What is the precise definition of 'between'?

I’m wondering what the precise definition of ‘between’ is in a mathematical context. For example, many statements of the intermediate value theorem state that a value $k$ is ‘between’ $f(a)$ and $f(b)$. Would this mean that $f(a)≤k≤f(b)$ or $f(a)<k<f(b)$? Thanks for the clarification.

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There is no standard meaning of “between”; either of the two definitions you suggest is possible. Sometimes “strictly between” is used to mean the version with strict inequalities. The word “between” should be avoided when making precise statements unless you explicitly clarify the meaning (or unless only one meaning could possibly make sense in context).

Just “between $f(a)$ and $f(b)$”, for example, means in majority of cases a non-strict inequality. The usage of “between” instead of the inequality itself is dictated by the uncertainty of which of those two values is smaller. We cannot just write $f(a)\le k\le f(b)$, since it may happen that $f(b)<f(a)$. To avoid bulky constructions like “if $f(a)\le f(b)$ then $f(a)\le k\le f(b)$, otherwise $f(b)\le k\le f(a)$” the frase “k between $f(a)$ and $f(b)$” is used.

I like your question. However, if you think about it for a moment, you’ll see that neither of your suggested definitions of “between” allow for a terse and correct statement of the Intermediate Value Theorem. That’s because some of the continuous functions $f : [a,b] \rightarrow \mathbb{R}$ are strictly decreasing, hence $f(a)>f(b),$ and hence nothing is “between” $f(a)$ and $f(b)$ according to your suggestions.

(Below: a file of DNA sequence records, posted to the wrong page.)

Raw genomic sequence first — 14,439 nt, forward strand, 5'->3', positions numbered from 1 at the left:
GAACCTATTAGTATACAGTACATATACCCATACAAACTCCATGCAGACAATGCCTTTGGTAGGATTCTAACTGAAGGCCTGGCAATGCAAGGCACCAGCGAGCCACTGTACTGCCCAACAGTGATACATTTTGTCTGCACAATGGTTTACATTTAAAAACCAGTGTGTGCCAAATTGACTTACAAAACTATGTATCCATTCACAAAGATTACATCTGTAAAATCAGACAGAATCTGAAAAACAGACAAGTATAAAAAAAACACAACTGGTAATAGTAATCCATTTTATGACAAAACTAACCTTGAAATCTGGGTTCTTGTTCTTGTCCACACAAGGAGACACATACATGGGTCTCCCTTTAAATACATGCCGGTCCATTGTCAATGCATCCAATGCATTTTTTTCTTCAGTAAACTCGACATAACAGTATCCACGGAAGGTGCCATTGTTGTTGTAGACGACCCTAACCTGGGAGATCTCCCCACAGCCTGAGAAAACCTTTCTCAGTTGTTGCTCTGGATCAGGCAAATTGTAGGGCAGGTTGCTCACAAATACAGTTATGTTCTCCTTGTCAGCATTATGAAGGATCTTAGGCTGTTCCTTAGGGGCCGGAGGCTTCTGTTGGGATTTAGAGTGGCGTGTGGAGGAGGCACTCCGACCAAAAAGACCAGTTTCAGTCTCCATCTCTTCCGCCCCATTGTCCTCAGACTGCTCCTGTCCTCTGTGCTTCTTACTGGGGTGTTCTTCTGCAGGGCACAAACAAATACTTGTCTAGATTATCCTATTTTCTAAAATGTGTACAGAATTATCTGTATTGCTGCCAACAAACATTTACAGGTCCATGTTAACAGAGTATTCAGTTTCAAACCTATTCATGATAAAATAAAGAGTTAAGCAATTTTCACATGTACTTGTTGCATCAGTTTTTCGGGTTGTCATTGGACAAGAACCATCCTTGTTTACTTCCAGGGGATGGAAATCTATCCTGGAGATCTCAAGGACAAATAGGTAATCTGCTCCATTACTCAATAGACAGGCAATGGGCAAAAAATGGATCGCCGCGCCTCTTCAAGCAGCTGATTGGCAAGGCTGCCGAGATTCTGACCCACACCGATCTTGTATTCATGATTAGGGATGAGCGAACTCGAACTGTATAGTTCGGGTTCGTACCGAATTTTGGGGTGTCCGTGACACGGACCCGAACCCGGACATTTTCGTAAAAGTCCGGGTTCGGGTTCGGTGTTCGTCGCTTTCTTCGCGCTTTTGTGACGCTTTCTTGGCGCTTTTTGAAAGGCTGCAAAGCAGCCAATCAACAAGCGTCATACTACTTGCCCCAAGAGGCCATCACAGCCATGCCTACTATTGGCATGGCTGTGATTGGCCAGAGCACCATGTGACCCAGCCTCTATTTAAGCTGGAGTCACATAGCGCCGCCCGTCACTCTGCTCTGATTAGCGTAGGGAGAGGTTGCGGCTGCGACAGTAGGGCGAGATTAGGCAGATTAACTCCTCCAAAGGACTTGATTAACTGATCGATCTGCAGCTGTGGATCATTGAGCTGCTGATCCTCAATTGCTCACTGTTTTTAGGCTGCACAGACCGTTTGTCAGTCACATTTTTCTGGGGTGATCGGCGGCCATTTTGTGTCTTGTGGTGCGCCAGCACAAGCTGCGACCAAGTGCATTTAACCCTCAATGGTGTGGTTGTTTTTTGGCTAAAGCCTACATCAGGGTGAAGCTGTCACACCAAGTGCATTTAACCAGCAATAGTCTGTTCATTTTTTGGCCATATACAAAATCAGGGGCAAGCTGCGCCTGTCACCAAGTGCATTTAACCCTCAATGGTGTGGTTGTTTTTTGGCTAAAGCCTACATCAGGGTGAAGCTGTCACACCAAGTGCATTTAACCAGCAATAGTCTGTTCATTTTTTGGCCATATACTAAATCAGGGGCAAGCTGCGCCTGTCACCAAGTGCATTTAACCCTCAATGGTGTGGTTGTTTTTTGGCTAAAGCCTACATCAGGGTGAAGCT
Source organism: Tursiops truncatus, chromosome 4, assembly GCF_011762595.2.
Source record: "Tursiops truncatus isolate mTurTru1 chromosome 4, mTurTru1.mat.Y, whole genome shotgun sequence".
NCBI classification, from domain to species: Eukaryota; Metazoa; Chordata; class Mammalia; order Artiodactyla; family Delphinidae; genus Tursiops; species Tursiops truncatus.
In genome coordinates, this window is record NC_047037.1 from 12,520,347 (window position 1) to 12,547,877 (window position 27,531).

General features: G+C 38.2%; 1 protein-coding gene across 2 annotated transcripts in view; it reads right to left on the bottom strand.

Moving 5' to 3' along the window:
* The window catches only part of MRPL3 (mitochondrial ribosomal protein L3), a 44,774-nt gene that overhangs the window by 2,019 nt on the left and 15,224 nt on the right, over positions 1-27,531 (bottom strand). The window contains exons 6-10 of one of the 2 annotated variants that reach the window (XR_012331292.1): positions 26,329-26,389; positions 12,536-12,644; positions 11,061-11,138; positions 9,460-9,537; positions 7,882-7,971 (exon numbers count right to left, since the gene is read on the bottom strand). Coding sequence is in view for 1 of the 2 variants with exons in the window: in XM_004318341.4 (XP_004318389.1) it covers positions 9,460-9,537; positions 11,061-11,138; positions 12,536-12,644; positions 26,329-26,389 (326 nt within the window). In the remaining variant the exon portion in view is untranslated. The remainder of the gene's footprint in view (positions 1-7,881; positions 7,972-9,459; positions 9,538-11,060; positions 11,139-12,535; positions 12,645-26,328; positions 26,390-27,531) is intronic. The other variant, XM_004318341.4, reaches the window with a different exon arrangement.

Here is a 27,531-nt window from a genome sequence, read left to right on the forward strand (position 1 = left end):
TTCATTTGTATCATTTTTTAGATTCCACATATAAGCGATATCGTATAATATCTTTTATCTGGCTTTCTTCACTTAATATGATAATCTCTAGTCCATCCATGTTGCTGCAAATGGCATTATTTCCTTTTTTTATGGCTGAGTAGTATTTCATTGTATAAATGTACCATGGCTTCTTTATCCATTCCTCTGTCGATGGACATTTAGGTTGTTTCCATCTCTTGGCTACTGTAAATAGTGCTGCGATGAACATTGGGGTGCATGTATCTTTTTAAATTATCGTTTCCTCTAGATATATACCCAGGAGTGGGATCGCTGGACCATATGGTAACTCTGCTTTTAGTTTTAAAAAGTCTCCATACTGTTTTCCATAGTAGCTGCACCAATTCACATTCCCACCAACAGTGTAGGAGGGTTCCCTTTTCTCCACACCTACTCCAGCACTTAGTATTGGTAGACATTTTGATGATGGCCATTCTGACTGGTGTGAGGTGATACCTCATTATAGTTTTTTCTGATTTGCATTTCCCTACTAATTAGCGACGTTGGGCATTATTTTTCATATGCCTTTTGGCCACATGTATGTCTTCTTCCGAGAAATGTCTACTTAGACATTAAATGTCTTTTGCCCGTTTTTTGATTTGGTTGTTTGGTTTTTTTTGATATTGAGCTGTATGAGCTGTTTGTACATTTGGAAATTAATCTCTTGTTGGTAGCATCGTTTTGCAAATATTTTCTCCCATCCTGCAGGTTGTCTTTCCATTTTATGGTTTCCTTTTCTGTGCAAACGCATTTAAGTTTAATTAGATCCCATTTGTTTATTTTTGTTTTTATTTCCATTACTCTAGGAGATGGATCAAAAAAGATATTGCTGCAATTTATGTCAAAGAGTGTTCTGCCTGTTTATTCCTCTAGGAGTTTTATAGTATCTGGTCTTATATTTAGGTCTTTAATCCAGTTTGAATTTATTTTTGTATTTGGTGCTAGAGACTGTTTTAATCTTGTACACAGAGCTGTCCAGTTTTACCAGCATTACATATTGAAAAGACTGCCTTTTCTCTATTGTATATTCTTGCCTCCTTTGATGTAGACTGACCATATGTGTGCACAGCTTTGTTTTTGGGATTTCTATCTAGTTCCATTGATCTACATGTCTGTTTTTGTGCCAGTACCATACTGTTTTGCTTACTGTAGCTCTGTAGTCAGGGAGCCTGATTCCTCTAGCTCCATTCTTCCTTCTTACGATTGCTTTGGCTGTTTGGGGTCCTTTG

To rectify this, I recommend the following:

Definition. Let $V$ denote a real vectorspace. Then given $x \in V$ and $a,b \in V$, we say that $x$ is between $a$ and $b$ iff
either and therefore both of the following hold.

  • $x$ is an element of the convex hull of the subset $\{a,b\}$ of $V$.
  • $x \in a \vee b$, where $a$ and $b$ are viewed as elements of the poset of convex subspaces of $V$ (note that singleton subsets are
    automatically convex.)

We say that $x$ is strictly between $a$ and $b$ iff $x$ is not only
between $a$ and $b$, but also distinct from both $a$ and $b$.

This specializes to $\mathbb{R}$ as follows:

Proposition. Given $x \in \mathbb{R}$ and $a,b \in \mathbb{R}$, we have that $x$ is between $a$ and $b$ iff $x \in [a,b] \cup [b,a]$, and also that $x$ is strictly between $a$ and $b$ iff $x \in (a,b) \cup (b,a)$.

In this language, the intermediate value theorem states:

Intermediate Value Theorem. Given a continuous function $f : [a,b] \rightarrow \mathbb{R}$ and $y$ between $f(a)$ and $f(b)$, we have that $y \in \mathrm{img}(f)$.